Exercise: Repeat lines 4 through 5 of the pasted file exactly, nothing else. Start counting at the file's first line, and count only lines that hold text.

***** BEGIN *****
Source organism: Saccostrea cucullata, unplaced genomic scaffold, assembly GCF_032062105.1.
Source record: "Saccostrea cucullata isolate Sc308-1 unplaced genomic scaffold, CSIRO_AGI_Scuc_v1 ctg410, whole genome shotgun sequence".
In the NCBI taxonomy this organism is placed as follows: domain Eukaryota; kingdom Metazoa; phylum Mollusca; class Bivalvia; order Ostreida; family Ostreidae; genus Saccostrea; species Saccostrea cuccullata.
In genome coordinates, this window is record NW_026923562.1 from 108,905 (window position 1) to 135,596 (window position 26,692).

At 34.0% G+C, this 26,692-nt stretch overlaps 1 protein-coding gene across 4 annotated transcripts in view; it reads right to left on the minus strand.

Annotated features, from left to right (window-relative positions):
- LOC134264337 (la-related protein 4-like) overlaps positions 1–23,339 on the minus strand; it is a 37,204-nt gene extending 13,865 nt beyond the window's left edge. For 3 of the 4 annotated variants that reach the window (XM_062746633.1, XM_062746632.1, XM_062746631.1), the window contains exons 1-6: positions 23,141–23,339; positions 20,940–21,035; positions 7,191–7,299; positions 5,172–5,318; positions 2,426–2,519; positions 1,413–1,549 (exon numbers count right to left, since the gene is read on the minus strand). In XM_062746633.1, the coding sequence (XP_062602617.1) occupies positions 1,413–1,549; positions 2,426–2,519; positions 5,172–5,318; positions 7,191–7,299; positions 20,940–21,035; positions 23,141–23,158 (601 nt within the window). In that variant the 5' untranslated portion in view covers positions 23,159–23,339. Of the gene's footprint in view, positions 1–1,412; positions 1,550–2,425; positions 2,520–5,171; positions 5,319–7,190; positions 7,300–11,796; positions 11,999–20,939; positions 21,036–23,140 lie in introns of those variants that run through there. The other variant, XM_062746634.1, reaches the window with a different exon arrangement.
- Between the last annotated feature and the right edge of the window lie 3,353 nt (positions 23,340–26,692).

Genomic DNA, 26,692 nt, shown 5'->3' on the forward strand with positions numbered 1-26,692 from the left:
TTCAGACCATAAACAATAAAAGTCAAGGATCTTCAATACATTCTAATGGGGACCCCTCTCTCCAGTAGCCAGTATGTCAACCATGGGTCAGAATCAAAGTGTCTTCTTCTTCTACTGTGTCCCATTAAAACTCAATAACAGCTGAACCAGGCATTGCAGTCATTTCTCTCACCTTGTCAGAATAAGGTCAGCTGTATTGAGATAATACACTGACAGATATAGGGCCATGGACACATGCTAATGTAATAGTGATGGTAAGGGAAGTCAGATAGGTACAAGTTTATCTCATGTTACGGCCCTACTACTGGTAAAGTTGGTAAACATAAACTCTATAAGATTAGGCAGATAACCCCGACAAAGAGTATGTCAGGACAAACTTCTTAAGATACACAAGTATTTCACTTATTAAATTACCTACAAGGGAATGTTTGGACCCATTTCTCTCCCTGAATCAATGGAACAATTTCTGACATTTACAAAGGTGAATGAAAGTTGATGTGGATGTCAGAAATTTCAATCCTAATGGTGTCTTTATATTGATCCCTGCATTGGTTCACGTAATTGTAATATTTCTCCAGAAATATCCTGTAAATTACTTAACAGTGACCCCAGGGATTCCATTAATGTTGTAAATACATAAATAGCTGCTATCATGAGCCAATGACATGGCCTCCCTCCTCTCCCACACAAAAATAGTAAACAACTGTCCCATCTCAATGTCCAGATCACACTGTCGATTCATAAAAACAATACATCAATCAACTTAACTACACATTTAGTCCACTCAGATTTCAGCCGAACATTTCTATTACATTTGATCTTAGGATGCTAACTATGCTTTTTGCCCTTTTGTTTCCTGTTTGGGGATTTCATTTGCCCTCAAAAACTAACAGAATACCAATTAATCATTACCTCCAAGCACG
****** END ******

In genome coordinates, this window is record NW_026923562.1 from 108,905 (window position 1) to 135,596 (window position 26,692).

At 34.0% G+C, this 26,692-nt stretch overlaps 1 protein-coding gene across 4 annotated transcripts in view; it reads right to left on the minus strand.